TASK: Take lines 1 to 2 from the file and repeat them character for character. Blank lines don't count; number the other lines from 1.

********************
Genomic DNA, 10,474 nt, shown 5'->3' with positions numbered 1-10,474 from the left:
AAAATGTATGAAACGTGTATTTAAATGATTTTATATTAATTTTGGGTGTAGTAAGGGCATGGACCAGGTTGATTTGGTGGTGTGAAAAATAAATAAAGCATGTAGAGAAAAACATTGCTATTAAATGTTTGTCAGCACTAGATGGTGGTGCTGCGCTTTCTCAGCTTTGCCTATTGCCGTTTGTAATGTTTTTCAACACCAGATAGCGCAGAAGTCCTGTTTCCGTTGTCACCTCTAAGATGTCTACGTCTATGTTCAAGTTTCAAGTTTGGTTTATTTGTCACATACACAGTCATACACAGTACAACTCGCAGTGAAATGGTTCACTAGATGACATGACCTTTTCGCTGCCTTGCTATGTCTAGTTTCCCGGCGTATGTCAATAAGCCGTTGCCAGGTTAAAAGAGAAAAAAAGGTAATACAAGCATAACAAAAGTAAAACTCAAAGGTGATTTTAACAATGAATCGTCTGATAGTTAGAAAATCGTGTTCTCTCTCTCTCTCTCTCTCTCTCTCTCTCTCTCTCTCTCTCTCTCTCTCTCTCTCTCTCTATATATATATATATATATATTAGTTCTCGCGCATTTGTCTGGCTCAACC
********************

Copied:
Genomic DNA, 10,474 nt, shown 5'->3' with positions numbered 1-10,474 from the left:
AAAATGTATGAAACGTGTATTTAAATGATTTTATATTAATTTTGGGTGTAGTAAGGGCATGGACCAGGTTGATTTGGTGGTGTGAAAAATAAATAAAGCATGTAGAGAAAAACATTGCTATTAAATGTTTGTCAGCACTAGATGGTGGTGCTGCGCTTTCTCAGCTTTGCCTATTGCCGTTTGTAATGTTTTTCAACACCAGATAGCGCAGAAGTCCTGTTTCCGTTGTCACCTCTAAGATGTCTACGTCTATGTTCAAGTTTCAAGTTTGGTTTATTTGTCACATACACAGTCATACACAGTACAACTCGCAGTGAAATGGTTCACTAGATGACATGACCTTTTCGCTGCCTTGCTATGTCTAGTTTCCCGGCGTATGTCAATAAGCCGTTGCCAGGTTAAAAGAGAAAAAAAGGTAATACAAGCATAACAAAAGTAAAACTCAAAGGTGATTTTAACAATGAATCGTCTGATAGTTAGAAAATCGTGTTCTCTCTCTCTCTCTCTCTCTCTCTCTCTCTCTCTCTCTCTCTCTCTCTCTCTCTCTCTCTATATATATATATATATATATTAGTTCTCGCGCATTTGTCTGGCTCAACC